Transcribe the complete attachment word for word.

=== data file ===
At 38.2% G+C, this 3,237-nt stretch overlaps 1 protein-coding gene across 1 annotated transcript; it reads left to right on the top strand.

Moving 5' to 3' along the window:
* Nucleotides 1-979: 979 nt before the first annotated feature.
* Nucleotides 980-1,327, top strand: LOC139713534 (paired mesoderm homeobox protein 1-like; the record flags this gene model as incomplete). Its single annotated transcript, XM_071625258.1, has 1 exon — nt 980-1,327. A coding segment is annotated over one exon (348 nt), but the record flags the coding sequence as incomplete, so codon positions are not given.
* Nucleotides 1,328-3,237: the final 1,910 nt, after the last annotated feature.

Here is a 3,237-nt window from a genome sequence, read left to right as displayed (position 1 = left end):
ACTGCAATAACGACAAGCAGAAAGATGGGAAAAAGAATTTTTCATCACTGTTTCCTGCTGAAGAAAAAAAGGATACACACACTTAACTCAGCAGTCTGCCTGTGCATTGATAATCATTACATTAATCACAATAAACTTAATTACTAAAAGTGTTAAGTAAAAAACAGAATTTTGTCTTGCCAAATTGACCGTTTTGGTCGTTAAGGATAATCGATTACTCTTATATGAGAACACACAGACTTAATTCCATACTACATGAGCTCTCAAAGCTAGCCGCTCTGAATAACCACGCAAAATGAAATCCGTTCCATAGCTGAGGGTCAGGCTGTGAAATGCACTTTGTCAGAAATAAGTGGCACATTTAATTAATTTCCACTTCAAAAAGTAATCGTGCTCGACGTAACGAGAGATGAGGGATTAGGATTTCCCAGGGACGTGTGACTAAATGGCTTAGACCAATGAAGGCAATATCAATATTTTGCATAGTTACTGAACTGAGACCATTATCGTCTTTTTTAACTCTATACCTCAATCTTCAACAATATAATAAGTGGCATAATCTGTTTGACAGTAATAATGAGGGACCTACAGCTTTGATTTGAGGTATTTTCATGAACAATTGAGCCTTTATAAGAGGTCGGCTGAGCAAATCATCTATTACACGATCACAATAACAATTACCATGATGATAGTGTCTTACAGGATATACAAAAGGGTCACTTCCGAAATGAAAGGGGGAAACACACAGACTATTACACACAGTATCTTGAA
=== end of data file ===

At 38.2% G+C, this 3,237-nt stretch overlaps 1 protein-coding gene across 1 annotated transcript; it reads left to right on the top strand.

Moving 5' to 3' along the window:
* Nucleotides 1-979: 979 nt before the first annotated feature.
* Nucleotides 980-1,327, top strand: LOC139713534 (paired mesoderm homeobox protein 1-like; the record flags this gene model as incomplete). Its single annotated transcript, XM_071625258.1, has 1 exon — nt 980-1,327. A coding segment is annotated over one exon (348 nt), but the record flags the coding sequence as incomplete, so codon positions are not given.
* Nucleotides 1,328-3,237: the final 1,910 nt, after the last annotated feature.

Here is a 3,237-nt window from a genome sequence, read left to right as displayed (position 1 = left end):
ACTGCAATAACGACAAGCAGAAAGATGGGAAAAAGAATTTTTCATCACTGTTTCCTGCTGAAGAAAAAAAGGATACACACACTTAACTCAGCAGTCTGCCTGTGCATTGATAATCATTACATTAATCACAATAAACTTAATTACTAAAAGTGTTAAGTAAAAAACAGAATTTTGTCTTGCCAAATTGACCGTTTTGGTCGTTAAGGATAATCGATTACTCTTATATGAGAACACACAGACTTAATTCCATACTACATGAGCTCTCAAAGCTAGCCGCTCTGAATAACCACGCAAAATGAAATCCGTTCCATAGCTGAGGGTCAGGCTGTGAAATGCACTTTGTCAGAAATAAGTGGCACATTTAATTAATTTCCACTTCAAAAAGTAATCGTGCTCGACGTAACGAGAGATGAGGGATTAGGATTTCCCAGGGACGTGTGACTAAATGGCTTAGACCAATGAAGGCAATATCAATATTTTGCATAGTTACTGAACTGAGACCATTATCGTCTTTTTTAACTCTATACCTCAATCTTCAACAATATAATAAGTGGCATAATCTGTTTGACAGTAATAATGAGGGACCTACAGCTTTGATTTGAGGTATTTTCATGAACAATTGAGCCTTTATAAGAGGTCGGCTGAGCAAATCATCTATTACACGATCACAATAACAATTACCATGATGATAGTGTCTTACAGGATATACAAAAGGGTCACTTCCGAAATGAAAGGGGGAAACACACAGACTATTACACACAGTATCTTGAA